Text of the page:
Victoria's government is taking to the skies to detect water leaks underground, and has completed a pilot program using high-tech satellite scanning to reduce water wasted through broken pipes.
State Minister for Environment, Climate Change and Water, Lisa Neville, says up to 160 million litres of drinking water is lost to leaks in Victoria every day. This equates to 12 percent of the total annual water revenue for Victoria.
In response, Victoria's 17 water corporations and VicWater partnered with an Israeli company called Utilis to undertake a pilot in December that would verify whether they could in fact detect leaks through scans from space.
A 3000 square kilometre area of north Melbourne was scanned from the Alos-2 satellite, operated by the Japanese Aerospace Exploration Agency (JAXA), orbiting some 650 kilometres above ground.
Microwave reflectometry, using electromagnetic signals with a wavelength that can penetrate the ground, is deployed by the Utilis system to detect a spectral signature that matches drinking water.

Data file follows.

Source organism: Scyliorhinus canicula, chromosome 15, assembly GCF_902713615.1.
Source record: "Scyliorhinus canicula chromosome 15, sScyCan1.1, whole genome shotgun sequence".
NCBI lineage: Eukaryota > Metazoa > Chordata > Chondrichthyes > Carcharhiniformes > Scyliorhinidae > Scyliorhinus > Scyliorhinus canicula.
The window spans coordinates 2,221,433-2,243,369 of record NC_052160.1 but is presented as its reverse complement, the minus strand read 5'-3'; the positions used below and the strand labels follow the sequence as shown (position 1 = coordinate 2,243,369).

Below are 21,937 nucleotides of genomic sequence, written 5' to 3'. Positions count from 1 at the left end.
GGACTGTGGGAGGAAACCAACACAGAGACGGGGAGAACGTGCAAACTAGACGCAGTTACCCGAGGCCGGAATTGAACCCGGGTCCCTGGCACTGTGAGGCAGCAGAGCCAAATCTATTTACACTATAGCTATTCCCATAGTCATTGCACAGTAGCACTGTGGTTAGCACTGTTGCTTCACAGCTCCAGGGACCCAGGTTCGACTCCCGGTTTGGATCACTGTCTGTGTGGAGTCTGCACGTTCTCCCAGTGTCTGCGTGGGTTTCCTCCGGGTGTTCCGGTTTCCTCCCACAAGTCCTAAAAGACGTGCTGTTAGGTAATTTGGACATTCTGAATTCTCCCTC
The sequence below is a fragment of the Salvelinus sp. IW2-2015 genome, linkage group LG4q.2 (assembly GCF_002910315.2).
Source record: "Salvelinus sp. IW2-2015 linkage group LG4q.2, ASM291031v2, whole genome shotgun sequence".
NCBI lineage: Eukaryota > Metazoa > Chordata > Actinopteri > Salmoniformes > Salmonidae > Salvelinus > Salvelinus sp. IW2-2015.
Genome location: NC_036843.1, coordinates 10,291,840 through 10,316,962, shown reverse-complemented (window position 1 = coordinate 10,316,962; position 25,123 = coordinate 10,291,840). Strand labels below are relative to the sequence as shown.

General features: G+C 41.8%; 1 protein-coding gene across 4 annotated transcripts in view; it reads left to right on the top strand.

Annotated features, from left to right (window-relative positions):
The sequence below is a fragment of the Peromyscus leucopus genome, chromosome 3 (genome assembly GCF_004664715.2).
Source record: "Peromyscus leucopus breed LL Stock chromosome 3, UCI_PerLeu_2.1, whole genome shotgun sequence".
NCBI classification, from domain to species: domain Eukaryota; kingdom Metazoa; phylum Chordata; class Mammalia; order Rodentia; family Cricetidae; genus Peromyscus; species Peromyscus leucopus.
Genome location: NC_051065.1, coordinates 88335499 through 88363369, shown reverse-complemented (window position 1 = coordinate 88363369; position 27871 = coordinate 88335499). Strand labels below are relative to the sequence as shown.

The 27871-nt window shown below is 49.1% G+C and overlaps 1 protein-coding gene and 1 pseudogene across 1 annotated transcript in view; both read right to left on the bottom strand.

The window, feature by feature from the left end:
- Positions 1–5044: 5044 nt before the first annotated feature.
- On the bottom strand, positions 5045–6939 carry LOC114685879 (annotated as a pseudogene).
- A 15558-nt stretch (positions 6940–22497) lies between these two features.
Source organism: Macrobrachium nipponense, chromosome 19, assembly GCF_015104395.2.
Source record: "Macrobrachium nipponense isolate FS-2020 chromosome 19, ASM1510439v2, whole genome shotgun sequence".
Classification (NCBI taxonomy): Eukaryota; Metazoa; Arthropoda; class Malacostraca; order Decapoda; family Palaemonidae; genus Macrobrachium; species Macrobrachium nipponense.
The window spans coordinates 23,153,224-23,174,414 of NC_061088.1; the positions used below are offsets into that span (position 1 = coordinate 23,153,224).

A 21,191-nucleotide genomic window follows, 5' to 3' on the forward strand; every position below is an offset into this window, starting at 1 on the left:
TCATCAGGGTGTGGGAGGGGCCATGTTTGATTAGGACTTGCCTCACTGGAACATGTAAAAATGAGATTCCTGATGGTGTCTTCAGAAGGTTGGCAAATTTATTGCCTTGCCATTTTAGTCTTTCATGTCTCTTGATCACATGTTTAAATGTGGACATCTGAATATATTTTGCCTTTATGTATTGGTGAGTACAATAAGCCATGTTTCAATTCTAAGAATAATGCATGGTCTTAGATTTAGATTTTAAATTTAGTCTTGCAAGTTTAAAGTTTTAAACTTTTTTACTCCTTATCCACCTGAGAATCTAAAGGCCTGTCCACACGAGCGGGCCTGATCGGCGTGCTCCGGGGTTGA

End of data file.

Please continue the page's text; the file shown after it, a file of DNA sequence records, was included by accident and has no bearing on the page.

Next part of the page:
Aerial images from the satellite are overlaid on GIS maps to identify where the leaking pipes are located, and their sizes. Field crews can then be dispatched to repair the leaks.
The Utilis system can pick up leaks as small as 85 to 246 millilitres per minute. It found 18 leaks in just four days in different Melbourne suburbs during the pilot.
After the December scans, Utilis compiled the satellite imagery for two months and then field validation of the leaks started in February.
Although promising, chair of Victoria's intelligent water networks program Neil Brennan insisted the Israeli tech is still being evaluated.
“We are hoping to have a preliminary report in March that will tell us how this technology has performed in the trial so far,” Brennan said.
“If it meets the pilot objectives, it could have widespread benefits for the water industry and our customers.”